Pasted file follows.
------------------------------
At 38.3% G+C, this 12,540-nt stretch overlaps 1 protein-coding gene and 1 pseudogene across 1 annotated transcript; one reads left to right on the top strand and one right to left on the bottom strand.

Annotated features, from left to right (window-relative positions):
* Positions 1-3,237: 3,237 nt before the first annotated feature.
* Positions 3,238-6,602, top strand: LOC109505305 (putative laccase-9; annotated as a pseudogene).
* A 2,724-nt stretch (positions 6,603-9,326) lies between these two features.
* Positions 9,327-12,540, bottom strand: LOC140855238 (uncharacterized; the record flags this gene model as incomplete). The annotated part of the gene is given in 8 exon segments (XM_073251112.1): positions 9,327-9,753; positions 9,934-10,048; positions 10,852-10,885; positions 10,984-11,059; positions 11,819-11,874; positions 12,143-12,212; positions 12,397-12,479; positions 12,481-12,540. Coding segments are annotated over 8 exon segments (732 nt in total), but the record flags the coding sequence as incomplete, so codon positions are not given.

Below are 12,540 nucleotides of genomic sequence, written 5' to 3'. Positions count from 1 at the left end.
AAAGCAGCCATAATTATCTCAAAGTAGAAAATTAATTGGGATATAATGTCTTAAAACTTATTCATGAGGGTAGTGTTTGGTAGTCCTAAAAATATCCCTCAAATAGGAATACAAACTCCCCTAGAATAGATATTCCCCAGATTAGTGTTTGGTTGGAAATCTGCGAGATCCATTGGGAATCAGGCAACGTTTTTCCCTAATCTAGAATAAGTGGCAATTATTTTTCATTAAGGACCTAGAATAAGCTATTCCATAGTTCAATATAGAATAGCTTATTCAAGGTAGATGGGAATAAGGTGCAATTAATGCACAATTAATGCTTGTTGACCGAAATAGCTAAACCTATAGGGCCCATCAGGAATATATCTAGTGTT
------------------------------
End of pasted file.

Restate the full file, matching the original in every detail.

At 38.3% G+C, this 12,540-nt stretch overlaps 1 protein-coding gene and 1 pseudogene across 1 annotated transcript; one reads left to right on the top strand and one right to left on the bottom strand.

Annotated features, from left to right (window-relative positions):
* Positions 1-3,237: 3,237 nt before the first annotated feature.
* Positions 3,238-6,602, top strand: LOC109505305 (putative laccase-9; annotated as a pseudogene).
* A 2,724-nt stretch (positions 6,603-9,326) lies between these two features.
* Positions 9,327-12,540, bottom strand: LOC140855238 (uncharacterized; the record flags this gene model as incomplete). The annotated part of the gene is given in 8 exon segments (XM_073251112.1): positions 9,327-9,753; positions 9,934-10,048; positions 10,852-10,885; positions 10,984-11,059; positions 11,819-11,874; positions 12,143-12,212; positions 12,397-12,479; positions 12,481-12,540. Coding segments are annotated over 8 exon segments (732 nt in total), but the record flags the coding sequence as incomplete, so codon positions are not given.

Below are 12,540 nucleotides of genomic sequence, written 5' to 3'. Positions count from 1 at the left end.
AAAGCAGCCATAATTATCTCAAAGTAGAAAATTAATTGGGATATAATGTCTTAAAACTTATTCATGAGGGTAGTGTTTGGTAGTCCTAAAAATATCCCTCAAATAGGAATACAAACTCCCCTAGAATAGATATTCCCCAGATTAGTGTTTGGTTGGAAATCTGCGAGATCCATTGGGAATCAGGCAACGTTTTTCCCTAATCTAGAATAAGTGGCAATTATTTTTCATTAAGGACCTAGAATAAGCTATTCCATAGTTCAATATAGAATAGCTTATTCAAGGTAGATGGGAATAAGGTGCAATTAATGCACAATTAATGCTTGTTGACCGAAATAGCTAAACCTATAGGGCCCATCAGGAATATATCTAGTGTT